Teenage years are hard regardless of how you became a parent. Your child may test boundaries, make choices that may make you shake your head, and at times say things that may hurt you. I’m sure you remember some of this from your own experience or from watching others with their teenagers. Again, I will stress educating oneself regarding what is appropriate teenage behavior. When there are incidents when you may question your attachment with your child you may need a professional to step in. This doesn’t mean you are failing. There is an undertone in adoption that an adoptive parent should have all the answers. That is just impossible. There is no way that you can know all that your child has experienced. You also have your own needs and biases related to raising a teenage adoptee. You will have struggles because a teenager’s developmental stage is to find independence and make their own decisions for themselves. This is normal and can be overwhelming.
Culture, Identity, and Family
When raising your teenage adoptee, you come with your ideas and experiences within your own culture that will influence your parenting. You will also be creating or have created a culture within your own home. It is important to remember that your teen has experienced many years of multiple cultures. Reflecting on your own experience and how much will be expected of your teen is important. Your teen may have their own beliefs and expectations. Open communication is important to understand your teen and their needs. I know that these conversations can be awkward and hard. My teens are biracial and as a Caucasian mother, I do not pretend to know their struggles with culture and identity. I have had many conversations about what it is like for them to experience their world. I research and educate myself on ways for them to experience their culture. I’m in constant check of my bias and acknowledge my mistakes when I make them. They are my children but have a biological experience I cannot and never will fully understand. I provide a listening ear and support whenever they want it. I also am very careful not to speak negatively about their biological parents. When they ask questions I am truthful and always make sure to say where I got the information.
Establishing our own culture within our home is important. It goes back to attachment and trust. Your teen must be able to find a place that makes sense to them within your family culture. This may take time. They mustn’t feel like they are not wanted or an outcast. For this to work in your family, you must acknowledge when it doesn’t. There are many obstacles but if they are identified compromises can be made.
This is an area that often can cause additional stress between adults and their teens. Establishing expectations and consequences is important. Proper boundaries and house rules will provide structure and lessen conflict. That said, I don’t know any teenagers that have not been grounded or received consequences at least once in their lifetime. It is not recommended to use physical punishments as this can cause further distress to your child. Teens today are connected digitally to most things. You must decide for yourself how connected you may want them to be. This may be their only connection to past friends, supports, and biological family. This may be a positive or a negative thing but to know how it will impact your family, open communication must happen. This does not mean that the teen gets free rein to do what they want so they do not experience distress. It is very important to find the balance now because they are so close to entering the real world where people won’t care about their past trauma.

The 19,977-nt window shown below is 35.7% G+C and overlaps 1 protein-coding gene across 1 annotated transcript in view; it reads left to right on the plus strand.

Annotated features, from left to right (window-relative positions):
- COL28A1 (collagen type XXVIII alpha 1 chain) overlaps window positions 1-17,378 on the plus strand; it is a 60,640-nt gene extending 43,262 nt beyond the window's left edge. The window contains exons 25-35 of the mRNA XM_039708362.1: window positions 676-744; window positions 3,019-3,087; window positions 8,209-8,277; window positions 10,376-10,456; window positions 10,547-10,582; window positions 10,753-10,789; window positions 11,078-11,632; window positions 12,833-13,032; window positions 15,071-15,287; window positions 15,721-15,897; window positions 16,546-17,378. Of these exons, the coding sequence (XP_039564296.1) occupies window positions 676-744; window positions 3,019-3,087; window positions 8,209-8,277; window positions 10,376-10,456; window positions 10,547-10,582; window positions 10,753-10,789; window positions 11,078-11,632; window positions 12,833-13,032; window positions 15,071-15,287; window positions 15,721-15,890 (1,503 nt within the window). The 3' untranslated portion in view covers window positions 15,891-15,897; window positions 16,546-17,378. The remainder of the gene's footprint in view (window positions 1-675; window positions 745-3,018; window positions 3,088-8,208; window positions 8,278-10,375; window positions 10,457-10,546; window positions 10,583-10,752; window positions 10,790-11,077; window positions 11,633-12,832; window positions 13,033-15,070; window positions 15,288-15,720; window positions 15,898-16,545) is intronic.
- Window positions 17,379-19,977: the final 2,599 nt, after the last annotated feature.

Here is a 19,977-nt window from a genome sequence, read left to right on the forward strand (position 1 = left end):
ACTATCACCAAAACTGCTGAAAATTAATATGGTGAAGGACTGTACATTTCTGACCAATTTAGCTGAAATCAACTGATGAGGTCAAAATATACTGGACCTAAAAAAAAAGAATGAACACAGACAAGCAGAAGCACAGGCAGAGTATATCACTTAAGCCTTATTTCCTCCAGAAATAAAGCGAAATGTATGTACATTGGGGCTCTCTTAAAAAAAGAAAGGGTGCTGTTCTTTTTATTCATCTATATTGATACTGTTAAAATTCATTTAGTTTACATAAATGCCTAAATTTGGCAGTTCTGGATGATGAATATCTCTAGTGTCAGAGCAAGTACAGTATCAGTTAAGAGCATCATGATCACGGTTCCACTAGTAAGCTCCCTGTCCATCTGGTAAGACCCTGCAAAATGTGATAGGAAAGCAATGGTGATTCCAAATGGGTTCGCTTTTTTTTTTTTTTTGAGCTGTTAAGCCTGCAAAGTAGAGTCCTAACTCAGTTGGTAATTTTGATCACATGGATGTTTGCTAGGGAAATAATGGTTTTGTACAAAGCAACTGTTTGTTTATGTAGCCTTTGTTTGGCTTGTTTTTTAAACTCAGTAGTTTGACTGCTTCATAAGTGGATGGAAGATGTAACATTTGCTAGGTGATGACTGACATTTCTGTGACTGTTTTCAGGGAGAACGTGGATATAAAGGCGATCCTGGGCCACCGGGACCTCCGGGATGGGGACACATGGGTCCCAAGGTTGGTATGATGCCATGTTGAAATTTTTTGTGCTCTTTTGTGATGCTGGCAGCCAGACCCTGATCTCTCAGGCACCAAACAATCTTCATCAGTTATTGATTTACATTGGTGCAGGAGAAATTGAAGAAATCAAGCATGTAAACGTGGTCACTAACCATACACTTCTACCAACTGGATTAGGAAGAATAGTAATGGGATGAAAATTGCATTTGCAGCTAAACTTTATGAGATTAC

Consistency will be your superpower as you build attachments around discipline. The teen will learn to trust that you will be there for them as you teach them that there are consequences for their actions. Teens are known to act out and test these boundaries. They may do things that make you question your parenting; this is normal. Always be aware if you see your teen doing unsafe things. Remember, this can happen in any family and doesn’t reflect on your attachment or parenting. I cannot stress enough that when you are parenting a teen and if you feel that things are not right, do not ignore the feeling. Intuition will be a useful tool when you are parenting your teen. Some teens lie to get attention but oftentimes teens who have survived the system lie to protect themselves. It is important when building trust to acknowledge the reason for your teen’s behavior and how safe you can make them. Don’t assume your child’s negative behaviors are because of you. If I stress anything today it is having open communication to allow your child to express their fears, griefs, and frustrations. They are on their way to adulthood and need you to be an example of the behavior they can mirror one day as adults.
Have Fun with Your Teenage Adoptee
It seriously sounds so simple but can be put to the side with all life’s expectations. This doesn’t mean elaborate trips or fancy new electronics. I’m talking about bringing out a board game to play, popping some popcorn to eat, and picking a movie to watch. These experiences may be new for your teen and they may not know how to interact. Don’t give up and keep trying. This may be an area you already have placed in family rules. We have family game nights and family movie nights frequently. It is important to include your teen in the planning. You will learn so much about their likes and dislikes. Also, make sure to voice your likes and dislikes to give them an example of good behavior. Adopting a teen or raising an adoptive teen may have its challenges but it is rewarding. Have fun and remember you’ve got this, you’re their parent, and you’re all going to enjoy yourselves.